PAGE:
Autobiography and Letters:

I am especially excited about this stack.  I’ve already started reading John Cowper Powys’s novels and I upgraded to this hard copy edition of his Autobiography.  My Powys reading project will take me into 2019.  I am also planning an Anthony Powell reading project for the new year and was exited to find this first volume of his autobiography.  I own a copy of the first volume of Flaubert Letters which is in tatters, so not only did I get a copy in perfect condition but I also found a copy of the second volume.  Finally, I found a wonderful early, hard copy edition (Yale Press, 1933, collected by Thomas J. Wise) of Robert Browning’s Letters.

Fiction:

Finally, I did manage to buy some fiction as well.  I want to read Anita Brookner in the new year.  I already have one of her books sitting on my shelves so these two will be nice additions.

Bonus: Today’s Book Mail

I’ve also become captivated by Andre Gide’s writing and these two gems arrived today in the mail.  (I thought my family was going to have a fit when I arrived home with all of these books and there were also more books waiting for me in the post!)  I am planning to explore Gide in the new year and I am also awaiting a copy of his Journals which I have already sampled and am eager to dive into.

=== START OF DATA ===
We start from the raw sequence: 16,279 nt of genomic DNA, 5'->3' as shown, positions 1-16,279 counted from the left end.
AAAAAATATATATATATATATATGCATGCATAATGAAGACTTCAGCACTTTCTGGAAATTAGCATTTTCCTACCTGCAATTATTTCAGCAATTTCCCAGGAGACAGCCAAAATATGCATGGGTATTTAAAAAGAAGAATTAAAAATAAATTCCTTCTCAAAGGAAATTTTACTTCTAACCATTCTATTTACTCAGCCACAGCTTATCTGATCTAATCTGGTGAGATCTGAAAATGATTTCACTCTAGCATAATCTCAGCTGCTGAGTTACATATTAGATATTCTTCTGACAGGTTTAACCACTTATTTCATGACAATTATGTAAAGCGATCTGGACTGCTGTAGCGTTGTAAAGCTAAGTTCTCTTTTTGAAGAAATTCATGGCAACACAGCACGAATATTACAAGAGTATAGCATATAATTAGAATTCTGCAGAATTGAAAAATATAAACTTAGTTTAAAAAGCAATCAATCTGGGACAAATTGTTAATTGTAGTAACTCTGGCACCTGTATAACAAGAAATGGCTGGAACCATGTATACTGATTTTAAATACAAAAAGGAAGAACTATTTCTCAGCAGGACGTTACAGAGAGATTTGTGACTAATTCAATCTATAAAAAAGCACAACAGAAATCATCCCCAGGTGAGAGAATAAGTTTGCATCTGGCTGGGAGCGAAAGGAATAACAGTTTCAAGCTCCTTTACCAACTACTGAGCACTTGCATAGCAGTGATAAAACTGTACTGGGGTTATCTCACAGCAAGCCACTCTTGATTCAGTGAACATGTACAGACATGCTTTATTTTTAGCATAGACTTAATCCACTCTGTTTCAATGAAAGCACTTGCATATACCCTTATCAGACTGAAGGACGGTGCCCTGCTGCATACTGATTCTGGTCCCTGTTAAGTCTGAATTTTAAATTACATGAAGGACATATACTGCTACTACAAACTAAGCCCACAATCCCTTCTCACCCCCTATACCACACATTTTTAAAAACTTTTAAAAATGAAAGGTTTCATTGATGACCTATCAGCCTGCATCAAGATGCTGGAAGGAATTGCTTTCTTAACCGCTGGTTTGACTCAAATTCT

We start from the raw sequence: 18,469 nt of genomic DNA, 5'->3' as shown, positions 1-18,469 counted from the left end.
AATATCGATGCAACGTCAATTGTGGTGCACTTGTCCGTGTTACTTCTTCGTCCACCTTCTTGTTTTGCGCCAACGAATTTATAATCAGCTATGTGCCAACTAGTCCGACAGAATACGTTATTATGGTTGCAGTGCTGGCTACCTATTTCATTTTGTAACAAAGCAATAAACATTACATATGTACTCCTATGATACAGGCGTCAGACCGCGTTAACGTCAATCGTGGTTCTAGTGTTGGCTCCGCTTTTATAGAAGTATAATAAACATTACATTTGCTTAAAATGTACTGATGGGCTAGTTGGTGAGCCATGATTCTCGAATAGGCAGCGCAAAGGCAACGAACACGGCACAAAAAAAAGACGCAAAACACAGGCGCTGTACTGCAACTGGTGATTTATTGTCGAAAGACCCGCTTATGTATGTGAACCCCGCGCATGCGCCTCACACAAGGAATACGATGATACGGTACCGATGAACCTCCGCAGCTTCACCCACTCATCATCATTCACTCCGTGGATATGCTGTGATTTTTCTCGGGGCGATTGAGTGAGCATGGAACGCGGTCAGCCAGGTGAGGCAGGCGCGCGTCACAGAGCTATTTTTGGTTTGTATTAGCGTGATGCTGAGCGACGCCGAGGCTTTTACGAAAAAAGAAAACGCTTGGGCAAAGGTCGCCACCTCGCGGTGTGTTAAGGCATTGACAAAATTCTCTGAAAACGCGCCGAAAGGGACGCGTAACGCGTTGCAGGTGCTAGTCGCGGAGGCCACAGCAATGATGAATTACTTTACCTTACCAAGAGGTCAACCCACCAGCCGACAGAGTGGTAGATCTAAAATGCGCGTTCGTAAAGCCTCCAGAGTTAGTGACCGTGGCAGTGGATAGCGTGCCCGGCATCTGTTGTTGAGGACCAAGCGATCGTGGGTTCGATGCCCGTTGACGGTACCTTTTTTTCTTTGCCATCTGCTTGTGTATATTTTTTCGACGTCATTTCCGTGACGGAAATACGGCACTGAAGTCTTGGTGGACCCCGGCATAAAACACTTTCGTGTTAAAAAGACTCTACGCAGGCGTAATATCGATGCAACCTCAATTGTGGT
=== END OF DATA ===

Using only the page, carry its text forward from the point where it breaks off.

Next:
As Petrarch says, perhaps I have more than I ought?

It doesn’t matter, I will still collect books and read them anyway.

(For what it’s worth I did cull three large bags of books from my shelves today so, overall, I broke even.)

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Filed under American Literature, Autobiography, British Literature, Classics, Essay, Letters, Literary Fiction, Nonfiction, Poetry

Putting the Shaken House in its New Order: My Year in Reading-2018